Hey Richard, i gotta chime in as well. Its been a couple years since i took basic federal contract law, but as I recall, I think you and Rick are both partially right. If a seller comes up to YOU, and specifically you, and offers you something, then that becomes an offer (assuming all other the requirements of an offer are met). If you accept, then its a done deal. So If i were to say "Richard, I want to sell you my 30 tarptents for $10" and you say "awesome!!!, I'll take it"... then If i dont fulfill my end of the deal, you have a claim against me.
However, I believe what goes on in these gear swap forums, is actually called an "invitation to treat" The seller isn't directing his goods to anyone in specific, so its not really an offer persay. When you tell him that you want it, you, the buyer, becomes the offeror, and the seller can accept or not. From Wikipedia, under Invitation to Treat
"A shop owner displaying their goods for sale is generally making an invitation to treat (Pharmaceutical Society of Great Britain v Boots Cash Chemists (Southern) Ltd  1 QB 401). They are not obliged to sell the goods to anyone who is willing to pay for them, even if additional signage such as "special offer" accompanies the display of the goods. (But see bait and switch.) This distinction was legally relevant in Fisher v Bell  1 QB 394, where it was held that displaying a flicknife for sale in a shop did not contravene legislation which prohibited offering for sale such a weapon. The distinction also means that if a shop mistakenly displays an item for sale at a very low price it is not obliged to sell it for that amount ." Generally, advertisements are invitations to treat, so the person advertising is not compelled to sell to every customer. In Partridge v Crittenden  1 WLR 1204, it was held that where the appellant advertised to sell wild birds, was not offering to sell them. Lord Parker CJ commented that it did not make "business sense" for advertisements to be offers, as the person making the advertisement may find himself in a situation where he would be contractually obliged to sell more goods than he actually owned."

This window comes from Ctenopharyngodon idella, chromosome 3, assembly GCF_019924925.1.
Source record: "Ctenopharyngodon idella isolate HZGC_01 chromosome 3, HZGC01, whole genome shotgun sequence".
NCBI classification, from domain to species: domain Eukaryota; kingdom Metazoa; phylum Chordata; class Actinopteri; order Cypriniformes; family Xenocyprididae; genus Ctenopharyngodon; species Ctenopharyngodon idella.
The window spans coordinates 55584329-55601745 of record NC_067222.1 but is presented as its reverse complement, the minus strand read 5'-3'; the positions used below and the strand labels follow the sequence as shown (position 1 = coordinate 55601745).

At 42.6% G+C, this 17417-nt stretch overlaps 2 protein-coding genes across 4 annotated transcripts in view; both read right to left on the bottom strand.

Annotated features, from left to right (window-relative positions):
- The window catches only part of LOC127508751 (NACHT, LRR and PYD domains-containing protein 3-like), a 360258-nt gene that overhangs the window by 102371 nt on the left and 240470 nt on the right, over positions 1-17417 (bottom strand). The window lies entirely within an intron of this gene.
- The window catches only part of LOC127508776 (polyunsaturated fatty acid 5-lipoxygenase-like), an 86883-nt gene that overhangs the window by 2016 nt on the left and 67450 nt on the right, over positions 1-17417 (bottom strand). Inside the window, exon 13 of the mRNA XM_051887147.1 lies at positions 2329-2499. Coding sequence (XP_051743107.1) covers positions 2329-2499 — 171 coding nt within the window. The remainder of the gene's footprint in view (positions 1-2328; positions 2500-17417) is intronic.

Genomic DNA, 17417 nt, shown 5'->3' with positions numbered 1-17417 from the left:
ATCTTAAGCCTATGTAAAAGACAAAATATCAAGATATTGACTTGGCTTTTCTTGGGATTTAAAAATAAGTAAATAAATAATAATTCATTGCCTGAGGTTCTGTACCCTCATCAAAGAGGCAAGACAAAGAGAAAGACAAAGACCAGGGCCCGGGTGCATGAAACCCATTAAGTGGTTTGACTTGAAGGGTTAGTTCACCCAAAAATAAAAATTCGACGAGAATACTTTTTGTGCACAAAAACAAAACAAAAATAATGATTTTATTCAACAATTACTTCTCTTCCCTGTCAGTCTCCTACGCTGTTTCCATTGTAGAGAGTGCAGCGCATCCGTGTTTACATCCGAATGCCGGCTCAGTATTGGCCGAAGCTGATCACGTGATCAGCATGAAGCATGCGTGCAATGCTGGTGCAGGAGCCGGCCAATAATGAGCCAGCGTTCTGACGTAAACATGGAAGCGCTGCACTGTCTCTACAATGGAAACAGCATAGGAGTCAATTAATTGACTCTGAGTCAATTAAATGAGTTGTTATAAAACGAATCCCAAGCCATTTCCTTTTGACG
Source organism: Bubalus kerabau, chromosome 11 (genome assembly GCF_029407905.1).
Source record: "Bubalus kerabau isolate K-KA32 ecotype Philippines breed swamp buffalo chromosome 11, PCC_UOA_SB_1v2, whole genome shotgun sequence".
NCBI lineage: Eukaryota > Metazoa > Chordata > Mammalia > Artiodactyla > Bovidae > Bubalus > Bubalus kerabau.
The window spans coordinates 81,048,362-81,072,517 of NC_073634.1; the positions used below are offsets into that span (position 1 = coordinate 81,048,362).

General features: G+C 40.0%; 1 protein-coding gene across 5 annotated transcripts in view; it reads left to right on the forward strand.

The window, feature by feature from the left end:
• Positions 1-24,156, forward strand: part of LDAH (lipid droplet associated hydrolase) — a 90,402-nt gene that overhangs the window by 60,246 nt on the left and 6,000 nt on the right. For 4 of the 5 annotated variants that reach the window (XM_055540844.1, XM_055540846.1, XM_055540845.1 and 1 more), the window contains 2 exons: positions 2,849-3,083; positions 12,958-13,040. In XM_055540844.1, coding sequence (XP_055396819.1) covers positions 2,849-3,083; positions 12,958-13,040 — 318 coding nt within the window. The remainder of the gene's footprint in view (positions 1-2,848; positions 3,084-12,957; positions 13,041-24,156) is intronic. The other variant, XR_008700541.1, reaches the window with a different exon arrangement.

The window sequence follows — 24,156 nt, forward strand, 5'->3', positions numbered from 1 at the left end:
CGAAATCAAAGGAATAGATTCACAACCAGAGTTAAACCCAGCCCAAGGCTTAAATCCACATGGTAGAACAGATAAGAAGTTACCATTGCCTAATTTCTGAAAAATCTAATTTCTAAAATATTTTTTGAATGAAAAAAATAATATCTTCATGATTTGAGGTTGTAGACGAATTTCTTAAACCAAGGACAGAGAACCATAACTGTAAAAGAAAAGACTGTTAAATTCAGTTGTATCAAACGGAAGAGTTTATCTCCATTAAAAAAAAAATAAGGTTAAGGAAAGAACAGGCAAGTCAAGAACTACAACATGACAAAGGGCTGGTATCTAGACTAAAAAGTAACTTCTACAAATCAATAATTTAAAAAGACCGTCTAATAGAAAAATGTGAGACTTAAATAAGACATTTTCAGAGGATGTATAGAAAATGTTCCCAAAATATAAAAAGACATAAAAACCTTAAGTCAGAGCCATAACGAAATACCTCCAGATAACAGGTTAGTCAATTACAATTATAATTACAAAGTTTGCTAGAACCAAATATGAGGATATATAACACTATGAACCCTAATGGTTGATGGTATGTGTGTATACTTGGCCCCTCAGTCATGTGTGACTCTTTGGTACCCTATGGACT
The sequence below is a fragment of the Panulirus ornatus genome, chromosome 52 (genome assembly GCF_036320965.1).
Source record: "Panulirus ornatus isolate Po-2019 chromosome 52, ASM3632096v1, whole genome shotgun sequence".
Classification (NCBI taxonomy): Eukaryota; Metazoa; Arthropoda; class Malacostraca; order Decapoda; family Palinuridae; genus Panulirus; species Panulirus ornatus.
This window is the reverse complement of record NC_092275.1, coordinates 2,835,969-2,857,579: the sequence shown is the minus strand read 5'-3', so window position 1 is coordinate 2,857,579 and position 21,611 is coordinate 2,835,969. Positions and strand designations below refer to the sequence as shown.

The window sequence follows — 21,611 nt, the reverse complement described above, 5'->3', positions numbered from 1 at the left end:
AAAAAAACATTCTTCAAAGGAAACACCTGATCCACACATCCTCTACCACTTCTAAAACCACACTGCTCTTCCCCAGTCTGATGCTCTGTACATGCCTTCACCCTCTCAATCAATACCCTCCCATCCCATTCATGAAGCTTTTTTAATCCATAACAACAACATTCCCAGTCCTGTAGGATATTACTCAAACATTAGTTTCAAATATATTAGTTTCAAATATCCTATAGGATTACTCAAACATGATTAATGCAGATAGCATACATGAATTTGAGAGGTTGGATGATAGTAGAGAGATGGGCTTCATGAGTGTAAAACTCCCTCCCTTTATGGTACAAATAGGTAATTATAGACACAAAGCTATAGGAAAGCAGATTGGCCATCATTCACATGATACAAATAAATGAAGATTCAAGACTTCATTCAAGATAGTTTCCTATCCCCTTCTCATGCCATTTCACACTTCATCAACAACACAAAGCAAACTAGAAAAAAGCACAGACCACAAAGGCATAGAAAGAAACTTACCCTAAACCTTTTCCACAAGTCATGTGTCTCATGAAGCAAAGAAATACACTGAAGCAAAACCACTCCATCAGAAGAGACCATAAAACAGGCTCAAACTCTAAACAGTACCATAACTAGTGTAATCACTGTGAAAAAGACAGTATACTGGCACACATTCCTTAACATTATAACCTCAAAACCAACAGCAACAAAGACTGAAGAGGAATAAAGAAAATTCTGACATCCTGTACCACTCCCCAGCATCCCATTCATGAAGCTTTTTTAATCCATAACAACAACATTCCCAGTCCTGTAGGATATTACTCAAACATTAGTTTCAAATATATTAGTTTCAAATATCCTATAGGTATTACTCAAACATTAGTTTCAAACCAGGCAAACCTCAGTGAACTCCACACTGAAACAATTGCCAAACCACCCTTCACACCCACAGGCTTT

I am not an attorney, but it appears to me that sellers on this forum are more like the store owners mentioned in the case law. Either way, I hope no one is arguing contract law, and small claims when it comes down to gear